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In an exclusive interview with Al-Masry Al-Youm, Mohamed Dahlan--the controversial adviser to US-backed Palestinian Authority (PA) President Mahmoud Abbas--discussed the future of the so-called peace process and the ongoing rivalry between Fatah and Hamas.
Al-Masry Al-Youm: You were present in France on the eve of the current peace negotiations being held in Washington and one day after the recent Egyptian-French summit. Is that a coincidence? What was the aim of your visit?
Mohamed Dahlan: It was planned long ago, particularly after a visit by President Abbas. I met with the French foreign minister and informed him of the seriousness of the situation and the infeasibility of negotiations with the Israeli PM Benjamin Netanyahu in light of Israel's settlement expansion policy. I told him that talks could never be fruitful if the building of settlements--which is another sort of terrorism--persisted. I also pointed out that Netanyahu was preempting the results of final status talks by insisting on pre-conditions.
The US administration and the EU have to realize that Netanyahu is playing games to waste time and thus maintain his post, rather than seeking a political solution that activates the two-state idea.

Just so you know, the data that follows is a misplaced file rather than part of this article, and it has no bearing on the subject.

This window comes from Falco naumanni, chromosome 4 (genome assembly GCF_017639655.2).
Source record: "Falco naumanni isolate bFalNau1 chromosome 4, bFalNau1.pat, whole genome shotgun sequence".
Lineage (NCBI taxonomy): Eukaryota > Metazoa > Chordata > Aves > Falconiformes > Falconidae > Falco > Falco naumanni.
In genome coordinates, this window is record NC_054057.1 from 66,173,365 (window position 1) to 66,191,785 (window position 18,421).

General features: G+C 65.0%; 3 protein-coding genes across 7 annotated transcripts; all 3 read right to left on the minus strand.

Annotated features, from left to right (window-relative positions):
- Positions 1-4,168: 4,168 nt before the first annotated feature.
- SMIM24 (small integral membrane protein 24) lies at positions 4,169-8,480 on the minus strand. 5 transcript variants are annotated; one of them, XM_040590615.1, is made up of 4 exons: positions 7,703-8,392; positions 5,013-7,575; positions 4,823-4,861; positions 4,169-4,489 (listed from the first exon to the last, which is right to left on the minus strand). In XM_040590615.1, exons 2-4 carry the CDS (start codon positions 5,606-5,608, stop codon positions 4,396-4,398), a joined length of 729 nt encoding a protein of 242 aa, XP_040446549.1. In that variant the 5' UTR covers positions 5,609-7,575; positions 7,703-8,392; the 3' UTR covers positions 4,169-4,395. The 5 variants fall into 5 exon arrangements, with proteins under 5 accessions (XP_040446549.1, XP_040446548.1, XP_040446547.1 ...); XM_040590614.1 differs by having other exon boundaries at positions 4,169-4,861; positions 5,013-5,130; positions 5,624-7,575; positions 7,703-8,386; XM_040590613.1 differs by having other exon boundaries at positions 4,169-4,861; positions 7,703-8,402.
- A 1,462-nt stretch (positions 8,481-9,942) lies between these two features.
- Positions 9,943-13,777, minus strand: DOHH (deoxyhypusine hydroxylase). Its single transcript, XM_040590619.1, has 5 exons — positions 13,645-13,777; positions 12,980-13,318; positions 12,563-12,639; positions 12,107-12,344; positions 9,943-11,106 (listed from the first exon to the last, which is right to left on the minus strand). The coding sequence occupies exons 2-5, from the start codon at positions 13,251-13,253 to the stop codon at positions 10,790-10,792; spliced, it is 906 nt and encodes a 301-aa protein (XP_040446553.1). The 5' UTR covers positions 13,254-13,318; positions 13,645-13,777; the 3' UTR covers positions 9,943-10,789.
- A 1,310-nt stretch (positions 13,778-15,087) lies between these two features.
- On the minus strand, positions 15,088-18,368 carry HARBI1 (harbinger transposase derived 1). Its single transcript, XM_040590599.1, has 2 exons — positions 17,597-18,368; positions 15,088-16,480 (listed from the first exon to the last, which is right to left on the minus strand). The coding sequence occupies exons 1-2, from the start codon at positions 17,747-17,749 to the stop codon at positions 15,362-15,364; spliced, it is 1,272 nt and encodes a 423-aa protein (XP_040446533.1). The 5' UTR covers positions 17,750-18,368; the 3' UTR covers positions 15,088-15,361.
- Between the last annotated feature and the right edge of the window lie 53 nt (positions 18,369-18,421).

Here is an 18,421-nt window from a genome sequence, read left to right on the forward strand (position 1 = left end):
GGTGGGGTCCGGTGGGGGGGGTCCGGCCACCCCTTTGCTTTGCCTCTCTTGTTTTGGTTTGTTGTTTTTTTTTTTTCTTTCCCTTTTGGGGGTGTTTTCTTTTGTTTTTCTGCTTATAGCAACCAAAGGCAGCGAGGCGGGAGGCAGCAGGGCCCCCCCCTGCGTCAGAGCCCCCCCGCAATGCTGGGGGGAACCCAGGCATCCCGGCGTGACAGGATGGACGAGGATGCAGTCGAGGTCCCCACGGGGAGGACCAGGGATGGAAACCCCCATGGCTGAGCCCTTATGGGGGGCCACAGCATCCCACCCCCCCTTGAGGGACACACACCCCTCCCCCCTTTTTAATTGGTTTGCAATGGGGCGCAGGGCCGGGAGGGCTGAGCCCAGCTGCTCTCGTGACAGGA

Al-Masry: How is Netanyahu impeding a solution?
Dahlan: He is struggling to side-step the practical execution of the two-state vision. Jerusalem is currently besieged and detached from the West Bank, where settlements are mushrooming like cancer. Therefore, he is trying to preempt the final status talks by emboldening the occupation. But this is unacceptable for the Palestinian side. Israel will not be able to combine peace and settlement expansion.
Al-Masry: You are said to oppose direct talks. Is this a reflection of division within the PA, or is it some kind of negotiating tactic?
Dahlan: We support president Abu Mazen’s positions, and there are no differences within the Palestinian leadership over the methods to be adopted. I contributed to the Camp David negotiations, and I believe we do not need more talks as much as we need political decisions. Abu Mazen has already made historic moves, but Netanyahu is not mature enough to take another step. Rather, he is rather working to sabotage the two-state idea.
That being said, we support President Abu Mazen in principle since he is representing the entire Palestinian nation. But the way the US convened for the negotiations, ignoring the EU and following conditions set by Netanyahu, represents an unhappy start. I am totally convinced that these talks will not prove fruitful, and I am sure the Palestinian people would agree with me.
Al-Masry: So your pessimistic tone conforms to the that of France, which--represented by its foreign minister, Bernard Kouchner--expressed its discontent with the marginalization of the EU?
Dahlan: There is an Israeli rejection of any European role. By the way, every effort made by the EU to reconstruct the PA has been met with Israeli demolition activities.
Al-Masry: Netanyahu is adamant on the "Jewish identity" of Israel and on the issue of Israeli security. He has also challenged the right for return for Palestinian refugees. Can peace be realized in these circumstances?